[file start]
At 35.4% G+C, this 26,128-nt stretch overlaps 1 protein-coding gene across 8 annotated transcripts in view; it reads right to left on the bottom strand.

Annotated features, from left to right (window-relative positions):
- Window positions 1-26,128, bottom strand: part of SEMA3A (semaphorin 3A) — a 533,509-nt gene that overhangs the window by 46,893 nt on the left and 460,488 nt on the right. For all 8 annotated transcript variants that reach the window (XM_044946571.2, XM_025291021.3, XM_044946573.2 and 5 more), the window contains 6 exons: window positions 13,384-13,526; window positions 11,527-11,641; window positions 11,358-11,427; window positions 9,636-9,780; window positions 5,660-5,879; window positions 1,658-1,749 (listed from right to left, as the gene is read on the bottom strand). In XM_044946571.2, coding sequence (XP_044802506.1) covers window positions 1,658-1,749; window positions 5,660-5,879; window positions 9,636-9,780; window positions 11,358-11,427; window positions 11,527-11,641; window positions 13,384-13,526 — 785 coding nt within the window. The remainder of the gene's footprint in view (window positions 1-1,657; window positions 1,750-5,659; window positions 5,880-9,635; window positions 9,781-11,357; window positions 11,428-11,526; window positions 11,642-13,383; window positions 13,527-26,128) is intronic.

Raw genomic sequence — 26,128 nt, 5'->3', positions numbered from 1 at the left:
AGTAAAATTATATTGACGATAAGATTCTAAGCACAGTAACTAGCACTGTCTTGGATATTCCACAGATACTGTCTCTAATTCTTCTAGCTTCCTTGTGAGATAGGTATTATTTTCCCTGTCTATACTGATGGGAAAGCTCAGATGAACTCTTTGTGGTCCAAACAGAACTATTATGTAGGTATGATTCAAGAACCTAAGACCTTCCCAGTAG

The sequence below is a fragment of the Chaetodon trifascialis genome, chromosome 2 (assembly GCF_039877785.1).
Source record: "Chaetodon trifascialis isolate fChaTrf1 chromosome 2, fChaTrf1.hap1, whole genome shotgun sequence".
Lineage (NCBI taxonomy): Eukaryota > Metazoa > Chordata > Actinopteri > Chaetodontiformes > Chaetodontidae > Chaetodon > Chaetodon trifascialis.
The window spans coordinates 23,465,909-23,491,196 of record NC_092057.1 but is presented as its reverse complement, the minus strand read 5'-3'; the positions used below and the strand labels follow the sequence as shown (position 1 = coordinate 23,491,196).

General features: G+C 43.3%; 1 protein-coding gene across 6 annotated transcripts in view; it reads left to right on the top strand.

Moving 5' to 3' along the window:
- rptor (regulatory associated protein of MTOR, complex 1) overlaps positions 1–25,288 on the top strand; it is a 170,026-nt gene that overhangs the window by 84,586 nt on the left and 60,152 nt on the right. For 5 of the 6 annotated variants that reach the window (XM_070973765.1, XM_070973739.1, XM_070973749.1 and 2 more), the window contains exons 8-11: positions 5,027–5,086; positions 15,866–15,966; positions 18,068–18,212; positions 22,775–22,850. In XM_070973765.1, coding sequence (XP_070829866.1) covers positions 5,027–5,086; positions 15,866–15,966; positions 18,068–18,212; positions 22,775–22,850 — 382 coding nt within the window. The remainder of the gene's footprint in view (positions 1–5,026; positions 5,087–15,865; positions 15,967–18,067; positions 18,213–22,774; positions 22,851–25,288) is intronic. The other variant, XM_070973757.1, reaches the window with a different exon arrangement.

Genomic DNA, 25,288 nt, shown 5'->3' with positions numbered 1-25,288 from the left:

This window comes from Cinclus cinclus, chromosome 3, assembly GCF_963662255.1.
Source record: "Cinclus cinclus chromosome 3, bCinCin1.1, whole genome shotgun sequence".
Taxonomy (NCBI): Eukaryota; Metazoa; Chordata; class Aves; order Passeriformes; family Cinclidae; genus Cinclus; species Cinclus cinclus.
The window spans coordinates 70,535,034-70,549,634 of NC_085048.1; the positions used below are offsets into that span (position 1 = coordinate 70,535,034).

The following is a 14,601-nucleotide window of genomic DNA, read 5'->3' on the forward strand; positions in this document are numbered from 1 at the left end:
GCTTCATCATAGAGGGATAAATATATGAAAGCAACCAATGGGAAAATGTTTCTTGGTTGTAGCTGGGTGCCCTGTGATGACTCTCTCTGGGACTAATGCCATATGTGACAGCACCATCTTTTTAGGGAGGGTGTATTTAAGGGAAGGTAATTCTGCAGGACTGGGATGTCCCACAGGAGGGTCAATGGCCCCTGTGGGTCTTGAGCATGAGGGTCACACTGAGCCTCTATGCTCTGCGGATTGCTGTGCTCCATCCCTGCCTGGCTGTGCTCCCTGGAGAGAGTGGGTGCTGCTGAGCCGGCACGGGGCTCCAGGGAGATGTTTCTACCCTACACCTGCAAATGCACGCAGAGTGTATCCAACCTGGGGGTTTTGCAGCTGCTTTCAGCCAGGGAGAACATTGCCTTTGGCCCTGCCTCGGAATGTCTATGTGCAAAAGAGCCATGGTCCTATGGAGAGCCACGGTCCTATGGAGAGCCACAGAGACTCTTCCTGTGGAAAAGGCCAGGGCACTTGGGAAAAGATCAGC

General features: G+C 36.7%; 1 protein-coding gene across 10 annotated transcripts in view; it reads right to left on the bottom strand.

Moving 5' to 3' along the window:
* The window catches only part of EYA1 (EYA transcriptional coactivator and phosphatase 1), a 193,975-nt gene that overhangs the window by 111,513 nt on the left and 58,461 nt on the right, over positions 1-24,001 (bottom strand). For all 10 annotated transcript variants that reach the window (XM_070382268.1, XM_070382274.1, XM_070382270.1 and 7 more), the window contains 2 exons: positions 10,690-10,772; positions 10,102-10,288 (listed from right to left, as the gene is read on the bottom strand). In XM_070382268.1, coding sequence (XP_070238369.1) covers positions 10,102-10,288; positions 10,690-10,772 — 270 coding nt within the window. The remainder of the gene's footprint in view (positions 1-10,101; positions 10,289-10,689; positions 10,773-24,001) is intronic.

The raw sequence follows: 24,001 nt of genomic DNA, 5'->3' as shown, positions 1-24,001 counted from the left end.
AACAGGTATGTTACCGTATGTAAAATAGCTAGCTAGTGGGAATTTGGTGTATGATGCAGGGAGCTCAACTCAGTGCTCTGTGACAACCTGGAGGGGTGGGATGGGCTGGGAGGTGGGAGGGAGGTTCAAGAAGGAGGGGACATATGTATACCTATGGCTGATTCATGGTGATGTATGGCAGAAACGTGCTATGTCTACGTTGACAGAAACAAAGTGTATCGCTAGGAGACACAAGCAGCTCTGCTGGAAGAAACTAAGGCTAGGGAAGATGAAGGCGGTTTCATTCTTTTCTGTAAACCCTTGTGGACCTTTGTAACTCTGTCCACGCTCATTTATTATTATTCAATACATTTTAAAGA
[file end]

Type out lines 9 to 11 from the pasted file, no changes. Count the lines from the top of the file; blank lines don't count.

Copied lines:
The window spans coordinates 23,465,909-23,491,196 of record NC_092057.1 but is presented as its reverse complement, the minus strand read 5'-3'; the positions used below and the strand labels follow the sequence as shown (position 1 = coordinate 23,491,196).

General features: G+C 43.3%; 1 protein-coding gene across 6 annotated transcripts in view; it reads left to right on the top strand.

Moving 5' to 3' along the window: